Community Supported Agriculture (CSA) has grown by leaps and bounds over the past decade. It’s a good thing. Small, independent farms are able to keep cash flow going throughout the year, and consumers get to have a stake in the farms’ successes as well as fresh produce all season long.

The outlook for even further CSA growth is great, especially when the farms and those who want the produce get creative.

In Illinois, according to The Chicago Tribune, office workers who traditionally would have trouble making a pick-up time are going to find it easier this summer.

One CSA participant, Microsoft employee Chris Ruder, worked to make the building where he works a drop-off point for a CSA. The Aon Center, the third tallest skyscraper in Chicago, is not your typical CSA drop-off point. Having a workplace drop-off point will open up CSA membership to those who wouldn’t be inclined to join without the convenience of having it delivered to their building.

Another way CSAs are making it easier for busy city workers to participate in the region is by creating drop-off points on tollway oases. Commuters can pop off the tollway on their way home from work to pick up their CSA shares.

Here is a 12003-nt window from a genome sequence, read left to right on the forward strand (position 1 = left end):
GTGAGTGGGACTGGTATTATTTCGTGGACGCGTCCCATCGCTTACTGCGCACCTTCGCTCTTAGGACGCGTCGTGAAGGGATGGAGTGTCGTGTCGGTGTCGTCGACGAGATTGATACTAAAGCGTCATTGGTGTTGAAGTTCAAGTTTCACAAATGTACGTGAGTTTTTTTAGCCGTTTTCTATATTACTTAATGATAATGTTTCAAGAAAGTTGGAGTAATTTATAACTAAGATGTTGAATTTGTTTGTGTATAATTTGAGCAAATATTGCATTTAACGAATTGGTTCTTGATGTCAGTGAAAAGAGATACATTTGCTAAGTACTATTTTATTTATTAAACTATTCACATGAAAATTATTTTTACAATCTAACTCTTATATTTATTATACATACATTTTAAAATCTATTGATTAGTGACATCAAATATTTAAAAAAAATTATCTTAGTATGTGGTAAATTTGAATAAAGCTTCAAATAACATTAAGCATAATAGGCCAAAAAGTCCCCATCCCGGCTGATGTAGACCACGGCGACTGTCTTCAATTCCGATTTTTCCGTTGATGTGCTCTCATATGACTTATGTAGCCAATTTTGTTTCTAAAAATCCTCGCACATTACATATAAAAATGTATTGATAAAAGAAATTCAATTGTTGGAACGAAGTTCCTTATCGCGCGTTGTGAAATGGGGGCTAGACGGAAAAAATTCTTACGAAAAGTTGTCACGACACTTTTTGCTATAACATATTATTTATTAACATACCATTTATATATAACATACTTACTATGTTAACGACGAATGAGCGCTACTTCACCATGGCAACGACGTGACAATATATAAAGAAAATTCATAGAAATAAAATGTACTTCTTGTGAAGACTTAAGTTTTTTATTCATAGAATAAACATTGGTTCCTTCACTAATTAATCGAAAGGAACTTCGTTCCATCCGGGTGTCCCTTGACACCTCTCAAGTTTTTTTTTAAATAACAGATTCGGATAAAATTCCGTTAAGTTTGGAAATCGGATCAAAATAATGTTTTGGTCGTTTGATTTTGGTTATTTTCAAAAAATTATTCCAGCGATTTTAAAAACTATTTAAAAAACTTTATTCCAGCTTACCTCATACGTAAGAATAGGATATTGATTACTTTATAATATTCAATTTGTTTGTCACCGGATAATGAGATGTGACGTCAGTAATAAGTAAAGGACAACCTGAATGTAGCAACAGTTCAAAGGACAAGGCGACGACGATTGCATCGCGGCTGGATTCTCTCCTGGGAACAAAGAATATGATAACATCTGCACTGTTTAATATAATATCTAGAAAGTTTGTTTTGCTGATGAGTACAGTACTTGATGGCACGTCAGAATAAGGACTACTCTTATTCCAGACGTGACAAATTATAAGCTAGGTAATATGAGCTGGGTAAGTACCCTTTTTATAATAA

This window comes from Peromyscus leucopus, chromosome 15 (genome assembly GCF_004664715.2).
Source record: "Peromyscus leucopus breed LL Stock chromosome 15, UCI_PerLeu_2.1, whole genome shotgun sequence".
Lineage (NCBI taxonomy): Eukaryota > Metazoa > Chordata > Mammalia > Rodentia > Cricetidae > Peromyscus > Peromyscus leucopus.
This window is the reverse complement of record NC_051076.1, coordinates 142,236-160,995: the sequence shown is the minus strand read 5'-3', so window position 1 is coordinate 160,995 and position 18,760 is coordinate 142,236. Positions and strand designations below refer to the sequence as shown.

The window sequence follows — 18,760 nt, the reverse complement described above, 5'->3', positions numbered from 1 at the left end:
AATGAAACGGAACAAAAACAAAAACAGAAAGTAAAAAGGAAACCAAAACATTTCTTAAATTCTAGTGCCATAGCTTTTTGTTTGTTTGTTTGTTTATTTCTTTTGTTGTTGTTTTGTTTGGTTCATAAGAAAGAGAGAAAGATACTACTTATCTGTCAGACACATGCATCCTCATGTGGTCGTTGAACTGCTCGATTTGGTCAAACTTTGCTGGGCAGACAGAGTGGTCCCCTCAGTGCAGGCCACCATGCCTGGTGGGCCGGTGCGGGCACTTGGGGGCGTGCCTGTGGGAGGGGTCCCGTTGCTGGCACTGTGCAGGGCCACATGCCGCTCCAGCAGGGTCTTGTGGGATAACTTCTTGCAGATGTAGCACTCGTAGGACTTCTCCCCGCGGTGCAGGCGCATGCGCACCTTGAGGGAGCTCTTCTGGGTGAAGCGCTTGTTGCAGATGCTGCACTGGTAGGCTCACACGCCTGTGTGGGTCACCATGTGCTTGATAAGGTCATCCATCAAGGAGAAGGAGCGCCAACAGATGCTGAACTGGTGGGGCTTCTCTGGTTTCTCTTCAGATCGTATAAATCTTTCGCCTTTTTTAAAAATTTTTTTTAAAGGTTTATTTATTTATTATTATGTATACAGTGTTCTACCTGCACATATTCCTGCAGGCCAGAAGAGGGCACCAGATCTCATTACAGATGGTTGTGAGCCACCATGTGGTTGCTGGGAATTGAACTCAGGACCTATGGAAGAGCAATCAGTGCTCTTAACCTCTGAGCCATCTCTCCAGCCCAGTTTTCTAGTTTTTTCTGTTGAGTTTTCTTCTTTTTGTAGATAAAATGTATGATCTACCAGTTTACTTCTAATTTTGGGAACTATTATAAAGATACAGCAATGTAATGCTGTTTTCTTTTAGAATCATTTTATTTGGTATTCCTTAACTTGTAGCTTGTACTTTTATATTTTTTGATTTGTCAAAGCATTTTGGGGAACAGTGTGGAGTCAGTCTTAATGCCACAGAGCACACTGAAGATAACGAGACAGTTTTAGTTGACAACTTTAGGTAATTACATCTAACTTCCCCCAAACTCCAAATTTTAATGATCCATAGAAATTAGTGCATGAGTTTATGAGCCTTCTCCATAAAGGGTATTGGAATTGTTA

If convenient pick-up isn’t enough of an incentive, Jim Slama, executive director of, is working to organize a group that would work with health insurance companies to offer a stipend for CSA members.

Looks like the Chicago-area CSA farms are going to be doing good business this summer, doesn’t it? Let’s hope other regions get creative like this, too.

Robin Shreeves ( @rshreeves ) focuses on food from a family perspective from her home base in New Jersey.

Illinois CSAs creatively expand customer base
Convenient tollway and business drop-off points, plus health insurance stipends, attract a new group of local veggie eaters.